Discussion in 'Internet Fiction/Fanfiction' started by TheImportantFart, Mar 28, 2017.
SCP-1545 is my friend and I love them.
I really love the idea behind SCP-1252.
The ultimate sperg SCP. must be why its my favourite
There's something about SCP-1867 that always makes me smile.
I wish I had time to look for the SPC about the four horsemen of the apocalypse being four old guys hanging out in a diner.
SCP 2029-j, a stupid malevolent AI.
SCP 2114, a colony of rats that like to disassemble and reassemble mechanical and electronic devices.
Damn Skaven bastards.
I've just been reading SCP at work lately because they're not giving me things to do oops
Some interesting ones that I've liked lately:
The Olympia project, utilizing various SCPs (like 914 and the soul harvester thingy) to make a super human and then mass-produce them. Man they went through a LOT of D-class on this one. The last part isn't finished so idk how well the mass producing part went.
480 (or 408?) the illusionary butterflies. They're utilized pretty heavily in a fic to kill the witch child (which is nice because she's a reality-bender and they convince her she's a witch and she can only do certain spells from her spell book to control her).
Classic faves I can't be bothered to look up the number for if I can't remember it.
Bouncy ball of doom. It doubles the kinetic energy per bounce so you can figure out how well that goes
"The flesh that hates." Some sort of disease in bumblefuck Russia that makes you all melty slimey and good. There's some good research logs where they investigate the town and find some good stuff.
93? The red disk. You stick it on a mirror, it turns a color and you go in to a different world. There's, uh, stuff going on read the research logs in order it's a really good reveal.
The Voyager probe but from an alternate dimension/timeline. Has a good sound file attached to it and also makes you think about who will find our probe IRL.
The depressed albatross. Good ethical questions about what it really means to secure, contain and "protect." Ended up sparking a discussion with my ornithologist friend on the feasibility of keeping alive a colony of albatrosses.
I keep trying to get into the Flesh That Hates research logs, but the goddamn writing snob in me won't have any of it.
Just another example of Skaven being the best faction.
SCP-439 was my first (outside of the usual SCP-173) and thus holds a special place in my heart even after I stopped checking out SCPs. The addendum's always stuck with me, that's what I remember most from it.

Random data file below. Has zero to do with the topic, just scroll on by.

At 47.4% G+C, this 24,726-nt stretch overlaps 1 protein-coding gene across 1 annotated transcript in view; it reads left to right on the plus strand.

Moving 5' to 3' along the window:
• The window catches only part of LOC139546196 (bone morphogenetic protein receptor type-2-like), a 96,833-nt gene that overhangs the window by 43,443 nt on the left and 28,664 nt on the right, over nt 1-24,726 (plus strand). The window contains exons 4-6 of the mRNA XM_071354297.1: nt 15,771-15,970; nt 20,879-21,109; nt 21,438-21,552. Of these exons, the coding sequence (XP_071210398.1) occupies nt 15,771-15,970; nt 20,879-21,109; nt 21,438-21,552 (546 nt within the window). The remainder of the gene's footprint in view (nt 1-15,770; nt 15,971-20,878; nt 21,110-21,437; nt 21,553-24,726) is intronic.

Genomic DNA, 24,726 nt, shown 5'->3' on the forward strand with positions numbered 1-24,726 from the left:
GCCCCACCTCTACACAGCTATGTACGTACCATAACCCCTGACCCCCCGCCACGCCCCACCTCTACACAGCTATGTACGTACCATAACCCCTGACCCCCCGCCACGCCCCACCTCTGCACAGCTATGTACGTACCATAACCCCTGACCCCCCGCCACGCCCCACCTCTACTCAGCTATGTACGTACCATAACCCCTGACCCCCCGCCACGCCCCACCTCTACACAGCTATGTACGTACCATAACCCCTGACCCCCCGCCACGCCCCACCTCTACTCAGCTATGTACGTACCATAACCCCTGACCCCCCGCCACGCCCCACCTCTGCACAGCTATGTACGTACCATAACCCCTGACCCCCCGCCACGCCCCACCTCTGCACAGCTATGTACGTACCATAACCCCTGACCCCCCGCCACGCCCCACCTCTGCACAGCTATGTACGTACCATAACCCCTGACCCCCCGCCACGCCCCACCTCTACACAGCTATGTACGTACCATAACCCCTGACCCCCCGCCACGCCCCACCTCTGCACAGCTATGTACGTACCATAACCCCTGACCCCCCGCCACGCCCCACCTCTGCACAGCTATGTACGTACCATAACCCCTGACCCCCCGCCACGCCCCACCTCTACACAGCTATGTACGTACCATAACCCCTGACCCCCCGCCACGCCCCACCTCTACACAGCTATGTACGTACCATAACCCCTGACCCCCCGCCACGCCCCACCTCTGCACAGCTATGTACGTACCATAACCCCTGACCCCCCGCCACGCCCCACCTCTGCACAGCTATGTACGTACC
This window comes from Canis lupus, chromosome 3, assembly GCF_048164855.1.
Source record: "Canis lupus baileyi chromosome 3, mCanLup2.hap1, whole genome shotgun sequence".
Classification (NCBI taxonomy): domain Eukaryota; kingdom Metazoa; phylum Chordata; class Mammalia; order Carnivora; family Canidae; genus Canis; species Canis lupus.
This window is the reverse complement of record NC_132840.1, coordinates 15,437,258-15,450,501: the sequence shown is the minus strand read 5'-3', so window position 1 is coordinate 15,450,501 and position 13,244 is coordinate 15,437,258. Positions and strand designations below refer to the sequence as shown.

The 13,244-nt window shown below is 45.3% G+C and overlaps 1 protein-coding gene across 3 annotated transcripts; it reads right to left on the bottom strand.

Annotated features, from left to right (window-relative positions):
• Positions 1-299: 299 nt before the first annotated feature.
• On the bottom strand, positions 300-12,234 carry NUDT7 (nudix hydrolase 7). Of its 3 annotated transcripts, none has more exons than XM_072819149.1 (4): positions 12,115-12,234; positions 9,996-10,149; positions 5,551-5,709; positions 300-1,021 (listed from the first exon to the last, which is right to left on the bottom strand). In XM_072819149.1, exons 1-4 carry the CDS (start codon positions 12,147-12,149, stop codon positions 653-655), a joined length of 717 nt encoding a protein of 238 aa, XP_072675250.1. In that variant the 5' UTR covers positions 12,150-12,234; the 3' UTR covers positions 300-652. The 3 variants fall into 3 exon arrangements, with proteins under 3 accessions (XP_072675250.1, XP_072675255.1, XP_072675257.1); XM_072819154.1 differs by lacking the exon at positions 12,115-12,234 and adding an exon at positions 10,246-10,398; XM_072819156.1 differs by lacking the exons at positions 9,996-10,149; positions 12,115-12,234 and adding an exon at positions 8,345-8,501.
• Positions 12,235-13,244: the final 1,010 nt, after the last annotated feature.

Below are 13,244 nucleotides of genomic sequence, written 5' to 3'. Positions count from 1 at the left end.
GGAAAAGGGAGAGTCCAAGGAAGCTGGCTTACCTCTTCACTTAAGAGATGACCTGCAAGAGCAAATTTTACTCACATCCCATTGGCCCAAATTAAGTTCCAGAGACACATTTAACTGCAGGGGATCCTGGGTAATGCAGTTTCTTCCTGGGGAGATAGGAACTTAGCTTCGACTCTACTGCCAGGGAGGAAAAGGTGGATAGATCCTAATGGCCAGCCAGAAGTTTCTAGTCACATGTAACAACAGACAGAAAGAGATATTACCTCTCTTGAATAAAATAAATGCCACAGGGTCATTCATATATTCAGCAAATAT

My favorite thing on the whole website. There are stories behind so many of these that I would love to know.
The lolFoundation hijinks stuff that's frowned upon these days is pretty fun reading. I can see how it must've gotten out of control once bad writers started trying to ride the coattails of the good ones with cringey tryhard humor, but the best examples hold up well.
That universe lends itself well to humor, and I wish there were a few writers who could put forth a serious effort to make the -J section a major part of the site.
The killer book that hates lead gloves
Even SCP's have their own lolcows
My favorite ones would probably be the old cabinet you can go into with a horrid monster, the clockwork virus, and that machine that can break apart of make things better.
Also that fantasy book is kind of awesome, maybe moreso than the Timecrowave, the Pizza Box, and the Vending Machine, all of which were also favorites of mine.
I made this random SCP button a while back and it seems to be fairly popular.
Seems my favourite SCP (SCP-701) is part of a larger mythos - The Court of Alagadda mythos.
SCP-2264 (In the Court of Alagadda)
One I think is really underrated (or maybe I'm just biased as a WWI sperg) is SCP-186. The letter at the end...brrr...
That's a good one. I'm always a sucker for War is Literally Hell stories.
It's likely been posted, but SCP-3200. There's something utterly terrifying about reality-tearing SCPs that aren't reality-benders.
Edit: The really unsettling parts are the unfolding mission logs.
Separate names with a comma.